I Am Not A Guru

I Am Not A Guru

In this blog I want to touch on a phenomenon in the health and fitness industry that has been vexing me for some time. This is the rise of health gurus and life coaches (especially the type of coaches who promote get-rich quick schemes).

Religious gurus litter history, but the rise of the health guru/life coach has only really come about since the rise of social media. Health gurus are much more prevalent in the US, but they do have a presence in this country too, mainly in alternative medicine and lifestyle circles.

For me, the search for gurus is a sad reflection of our broken society and the times we live in. It highlights  the continuing obsession with celebrity culture, and indicates that there are a lot people out there who feel lost and are looking for some celebrity messiah to tell them how to live their lives, to free themselves from whichever unhappy lot they find themselves in.

The phenomenon is also a sign of the further denigration of experts. To be a guru you don’t have to be an expert, just give the impression of being one. The one thing you do need to be a guru is to make extraordinary claims, without the slightest need to back them up. After all a guru is defined as one who is all knowing.

Many gurus also like to peddle pseudo-science or cloak things in mystical terms. This is merely a cynical attempt to get you to part with your money and that is one thing that most gurus are good at, making money.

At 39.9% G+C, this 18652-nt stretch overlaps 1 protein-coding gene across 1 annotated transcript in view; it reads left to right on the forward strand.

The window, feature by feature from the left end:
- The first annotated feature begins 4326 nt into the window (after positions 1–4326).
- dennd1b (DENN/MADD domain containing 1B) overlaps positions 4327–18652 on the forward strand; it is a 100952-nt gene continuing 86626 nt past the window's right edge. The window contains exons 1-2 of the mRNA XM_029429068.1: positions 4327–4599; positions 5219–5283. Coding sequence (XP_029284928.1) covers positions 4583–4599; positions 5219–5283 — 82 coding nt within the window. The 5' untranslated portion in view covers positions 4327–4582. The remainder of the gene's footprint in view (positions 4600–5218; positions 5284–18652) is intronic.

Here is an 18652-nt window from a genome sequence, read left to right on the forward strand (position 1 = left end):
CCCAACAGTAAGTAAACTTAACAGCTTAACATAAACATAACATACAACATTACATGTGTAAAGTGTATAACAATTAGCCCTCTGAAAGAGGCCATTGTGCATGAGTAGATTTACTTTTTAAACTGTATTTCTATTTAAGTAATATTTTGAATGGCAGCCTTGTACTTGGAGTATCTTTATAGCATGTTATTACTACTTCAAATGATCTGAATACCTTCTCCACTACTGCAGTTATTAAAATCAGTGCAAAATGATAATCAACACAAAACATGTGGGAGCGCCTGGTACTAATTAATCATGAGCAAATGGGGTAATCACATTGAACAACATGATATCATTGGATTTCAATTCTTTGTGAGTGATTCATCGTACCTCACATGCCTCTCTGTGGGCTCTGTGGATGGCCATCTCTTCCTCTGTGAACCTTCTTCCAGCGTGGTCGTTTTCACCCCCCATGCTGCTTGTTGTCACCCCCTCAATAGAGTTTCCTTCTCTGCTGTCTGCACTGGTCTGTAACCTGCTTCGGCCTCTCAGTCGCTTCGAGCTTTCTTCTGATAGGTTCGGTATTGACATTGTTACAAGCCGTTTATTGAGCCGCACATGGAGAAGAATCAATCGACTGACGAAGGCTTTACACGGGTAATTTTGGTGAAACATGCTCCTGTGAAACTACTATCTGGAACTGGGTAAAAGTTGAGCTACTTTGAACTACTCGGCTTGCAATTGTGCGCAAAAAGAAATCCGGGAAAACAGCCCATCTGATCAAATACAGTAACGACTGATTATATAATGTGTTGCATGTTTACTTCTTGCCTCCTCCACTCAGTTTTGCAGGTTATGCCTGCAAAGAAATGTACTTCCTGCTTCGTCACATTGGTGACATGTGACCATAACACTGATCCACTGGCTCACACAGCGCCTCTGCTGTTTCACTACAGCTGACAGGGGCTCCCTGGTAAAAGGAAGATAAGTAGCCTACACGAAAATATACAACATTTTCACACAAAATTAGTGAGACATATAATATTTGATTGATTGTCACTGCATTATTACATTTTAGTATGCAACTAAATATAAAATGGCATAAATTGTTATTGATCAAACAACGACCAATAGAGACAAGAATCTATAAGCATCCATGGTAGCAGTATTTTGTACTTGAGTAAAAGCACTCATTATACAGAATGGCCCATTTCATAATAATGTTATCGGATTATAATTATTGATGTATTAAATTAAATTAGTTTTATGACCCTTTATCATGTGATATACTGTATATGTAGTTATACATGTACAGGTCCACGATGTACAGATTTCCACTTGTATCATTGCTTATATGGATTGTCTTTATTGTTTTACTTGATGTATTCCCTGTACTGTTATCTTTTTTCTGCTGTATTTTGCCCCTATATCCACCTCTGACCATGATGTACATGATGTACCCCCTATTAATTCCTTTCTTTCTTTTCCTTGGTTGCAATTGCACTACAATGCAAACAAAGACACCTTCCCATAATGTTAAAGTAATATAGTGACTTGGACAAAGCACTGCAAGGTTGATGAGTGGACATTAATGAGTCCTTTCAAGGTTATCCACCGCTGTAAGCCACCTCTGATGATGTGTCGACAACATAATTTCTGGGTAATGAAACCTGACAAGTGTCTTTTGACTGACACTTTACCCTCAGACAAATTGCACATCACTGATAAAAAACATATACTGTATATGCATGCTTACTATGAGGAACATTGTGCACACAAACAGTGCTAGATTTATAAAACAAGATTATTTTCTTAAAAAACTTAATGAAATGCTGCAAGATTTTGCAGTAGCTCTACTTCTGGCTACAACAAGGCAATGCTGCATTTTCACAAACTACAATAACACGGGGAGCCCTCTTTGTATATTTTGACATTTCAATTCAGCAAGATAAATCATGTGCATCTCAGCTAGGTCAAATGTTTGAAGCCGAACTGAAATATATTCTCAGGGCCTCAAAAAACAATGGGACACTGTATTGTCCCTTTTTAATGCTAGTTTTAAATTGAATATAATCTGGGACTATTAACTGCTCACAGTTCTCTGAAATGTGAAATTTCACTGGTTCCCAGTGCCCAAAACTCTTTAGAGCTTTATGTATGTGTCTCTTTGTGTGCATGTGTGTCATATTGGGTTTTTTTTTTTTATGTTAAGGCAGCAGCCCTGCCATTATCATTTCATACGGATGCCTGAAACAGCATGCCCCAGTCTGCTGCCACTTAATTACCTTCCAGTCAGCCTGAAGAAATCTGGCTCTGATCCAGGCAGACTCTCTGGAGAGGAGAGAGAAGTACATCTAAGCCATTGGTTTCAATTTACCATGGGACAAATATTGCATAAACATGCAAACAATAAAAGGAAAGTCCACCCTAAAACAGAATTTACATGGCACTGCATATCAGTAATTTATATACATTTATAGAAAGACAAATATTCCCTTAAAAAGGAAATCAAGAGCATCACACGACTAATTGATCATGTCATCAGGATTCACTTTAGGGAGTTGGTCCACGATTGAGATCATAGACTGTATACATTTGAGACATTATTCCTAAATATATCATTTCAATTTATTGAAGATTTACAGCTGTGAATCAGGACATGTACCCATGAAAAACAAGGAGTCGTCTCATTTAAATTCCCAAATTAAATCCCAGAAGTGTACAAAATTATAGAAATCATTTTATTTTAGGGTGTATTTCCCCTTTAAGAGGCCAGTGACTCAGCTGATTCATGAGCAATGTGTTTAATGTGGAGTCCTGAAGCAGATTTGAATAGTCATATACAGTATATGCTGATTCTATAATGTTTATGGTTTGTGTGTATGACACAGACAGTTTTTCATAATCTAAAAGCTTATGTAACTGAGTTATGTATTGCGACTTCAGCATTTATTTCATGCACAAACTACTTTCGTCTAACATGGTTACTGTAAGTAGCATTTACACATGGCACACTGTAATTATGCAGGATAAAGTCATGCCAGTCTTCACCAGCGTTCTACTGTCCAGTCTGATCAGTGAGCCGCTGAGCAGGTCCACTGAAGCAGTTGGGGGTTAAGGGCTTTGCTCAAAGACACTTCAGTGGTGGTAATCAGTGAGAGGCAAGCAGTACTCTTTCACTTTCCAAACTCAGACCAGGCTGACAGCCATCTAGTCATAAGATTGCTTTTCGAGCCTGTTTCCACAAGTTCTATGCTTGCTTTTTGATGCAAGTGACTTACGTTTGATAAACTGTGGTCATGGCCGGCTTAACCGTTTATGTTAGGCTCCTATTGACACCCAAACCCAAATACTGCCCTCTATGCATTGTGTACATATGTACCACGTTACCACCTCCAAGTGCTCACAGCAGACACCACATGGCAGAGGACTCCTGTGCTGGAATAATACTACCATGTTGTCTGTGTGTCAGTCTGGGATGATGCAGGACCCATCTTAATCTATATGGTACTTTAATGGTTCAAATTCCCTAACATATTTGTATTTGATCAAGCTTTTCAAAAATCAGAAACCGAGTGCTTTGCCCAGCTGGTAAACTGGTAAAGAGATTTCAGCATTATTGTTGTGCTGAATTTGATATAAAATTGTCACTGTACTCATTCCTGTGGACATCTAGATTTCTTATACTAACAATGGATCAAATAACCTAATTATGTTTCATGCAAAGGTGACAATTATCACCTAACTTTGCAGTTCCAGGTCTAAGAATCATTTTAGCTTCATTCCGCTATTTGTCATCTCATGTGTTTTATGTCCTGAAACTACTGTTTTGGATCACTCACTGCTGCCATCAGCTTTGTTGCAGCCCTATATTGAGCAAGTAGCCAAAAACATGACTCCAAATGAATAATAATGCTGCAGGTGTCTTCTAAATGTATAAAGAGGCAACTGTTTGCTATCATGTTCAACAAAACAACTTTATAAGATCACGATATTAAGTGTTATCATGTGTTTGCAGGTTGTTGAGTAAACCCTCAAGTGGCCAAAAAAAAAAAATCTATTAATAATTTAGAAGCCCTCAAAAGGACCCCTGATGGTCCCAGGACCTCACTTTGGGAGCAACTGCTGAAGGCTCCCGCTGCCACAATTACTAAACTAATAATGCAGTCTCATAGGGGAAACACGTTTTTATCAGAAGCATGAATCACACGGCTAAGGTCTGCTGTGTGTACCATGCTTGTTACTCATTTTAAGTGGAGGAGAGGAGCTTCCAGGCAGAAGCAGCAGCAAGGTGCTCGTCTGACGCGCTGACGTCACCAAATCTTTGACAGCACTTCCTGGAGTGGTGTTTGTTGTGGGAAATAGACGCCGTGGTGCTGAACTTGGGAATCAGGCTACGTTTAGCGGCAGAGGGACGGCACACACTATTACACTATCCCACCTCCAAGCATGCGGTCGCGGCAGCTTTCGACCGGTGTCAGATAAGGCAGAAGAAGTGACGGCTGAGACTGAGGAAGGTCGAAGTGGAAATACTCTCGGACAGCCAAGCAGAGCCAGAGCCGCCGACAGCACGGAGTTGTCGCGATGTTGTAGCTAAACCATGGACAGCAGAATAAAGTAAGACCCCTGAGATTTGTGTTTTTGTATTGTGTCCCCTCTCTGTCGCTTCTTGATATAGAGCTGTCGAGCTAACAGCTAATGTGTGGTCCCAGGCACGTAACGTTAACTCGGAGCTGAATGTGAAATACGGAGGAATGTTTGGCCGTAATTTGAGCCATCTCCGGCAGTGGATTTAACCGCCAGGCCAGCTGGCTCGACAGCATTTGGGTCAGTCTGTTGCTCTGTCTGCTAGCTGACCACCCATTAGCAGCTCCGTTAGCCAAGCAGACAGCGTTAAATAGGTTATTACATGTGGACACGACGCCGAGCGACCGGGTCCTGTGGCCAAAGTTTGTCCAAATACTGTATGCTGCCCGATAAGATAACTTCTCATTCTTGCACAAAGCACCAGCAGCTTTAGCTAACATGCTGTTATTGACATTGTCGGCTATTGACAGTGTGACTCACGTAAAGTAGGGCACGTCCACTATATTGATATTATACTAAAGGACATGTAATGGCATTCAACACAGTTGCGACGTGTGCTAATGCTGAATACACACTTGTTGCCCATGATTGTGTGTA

However, wealth and status count for nothing if you are peddling bullshit.

There are a group of ‘life coaches’ whose sole purpose appears to be to sell you the dream lifestyle, the yacht, living on the beach etc. This is essentially the ‘American Dream’; that wealth and ‘success’ are the path to happiness. Much of it is an illusion.

These types of coaches try to sell you their dream, by emphasising the end result rather than the effort it takes to get there.  Anybody who genuinely questions their programme are dismissed as` haters, non-believers and/or negative people.

Gurus and these types of coaches also absolutely love memes, because they love to use platitudes. Big statements that claim to hold great meaning, but actually have very little substance to them at all.

Remember, if something sounds crazy it probably is.


I am not a guru. I aspire to be seen as an expert, but not a guru.

I don’t claim to know everything. Nobody does.

I don’t make unsubsantiated claims that have no basis in science, logic or claims that are just utter bullshit.

I don’t claim to have reinvented the wheel.

I don’t tell you how you should live your life, but I do aim to tell you what you need to know if you want to improve your health and fitness.

I have been wrong about some things in the past, and I will probably be wrong about some things in the future, but I aim to give you the best and most current advice available from what I think are the most reputable sources.

No coach or guru, should run your life for you. A coach or mentor should be there to advise you, but ultimately we mustall learn to take control of our lives, and learn not to be taken in by charlatans and con artists, no matter how convincing they sound.


I believe people should create their own rules, but that those should be based on good information, not unfounded claptrap.

At the end of the day, a coach or mentor can’t choose for you, they can’t force you to change unless you really want to, they can’t make absolutely everything alright and they can’t make the changes for you. Ultimately that is down to you and all of us.

Published by Neil Elbourne

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